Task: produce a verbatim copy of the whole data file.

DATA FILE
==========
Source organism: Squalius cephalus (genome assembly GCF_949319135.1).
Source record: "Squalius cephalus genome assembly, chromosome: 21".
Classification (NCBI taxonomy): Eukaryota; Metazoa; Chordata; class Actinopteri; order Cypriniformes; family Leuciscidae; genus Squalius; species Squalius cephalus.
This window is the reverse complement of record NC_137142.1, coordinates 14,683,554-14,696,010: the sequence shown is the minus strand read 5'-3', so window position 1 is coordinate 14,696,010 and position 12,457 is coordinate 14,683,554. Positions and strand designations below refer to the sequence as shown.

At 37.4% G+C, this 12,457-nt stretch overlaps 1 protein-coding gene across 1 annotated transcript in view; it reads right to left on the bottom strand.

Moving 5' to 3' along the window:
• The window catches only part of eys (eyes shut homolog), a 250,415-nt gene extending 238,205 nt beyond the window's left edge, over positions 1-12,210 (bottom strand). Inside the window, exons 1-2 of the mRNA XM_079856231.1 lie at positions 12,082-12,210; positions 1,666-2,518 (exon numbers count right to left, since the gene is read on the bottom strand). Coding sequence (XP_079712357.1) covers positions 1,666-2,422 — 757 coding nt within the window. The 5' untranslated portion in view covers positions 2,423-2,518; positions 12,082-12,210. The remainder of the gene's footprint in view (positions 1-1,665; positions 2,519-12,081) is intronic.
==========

Source organism: Squalius cephalus (genome assembly GCF_949319135.1).
Source record: "Squalius cephalus genome assembly, chromosome: 21".
Classification (NCBI taxonomy): Eukaryota; Metazoa; Chordata; class Actinopteri; order Cypriniformes; family Leuciscidae; genus Squalius; species Squalius cephalus.
This window is the reverse complement of record NC_137142.1, coordinates 14,683,554-14,696,010: the sequence shown is the minus strand read 5'-3', so window position 1 is coordinate 14,696,010 and position 12,457 is coordinate 14,683,554. Positions and strand designations below refer to the sequence as shown.

At 37.4% G+C, this 12,457-nt stretch overlaps 1 protein-coding gene across 1 annotated transcript in view; it reads right to left on the bottom strand.

Moving 5' to 3' along the window:
• The window catches only part of eys (eyes shut homolog), a 250,415-nt gene extending 238,205 nt beyond the window's left edge, over positions 1-12,210 (bottom strand). Inside the window, exons 1-2 of the mRNA XM_079856231.1 lie at positions 12,082-12,210; positions 1,666-2,518 (exon numbers count right to left, since the gene is read on the bottom strand). Coding sequence (XP_079712357.1) covers positions 1,666-2,422 — 757 coding nt within the window. The 5' untranslated portion in view covers positions 2,423-2,518; positions 12,082-12,210. The remainder of the gene's footprint in view (positions 1-1,665; positions 2,519-12,081) is intronic.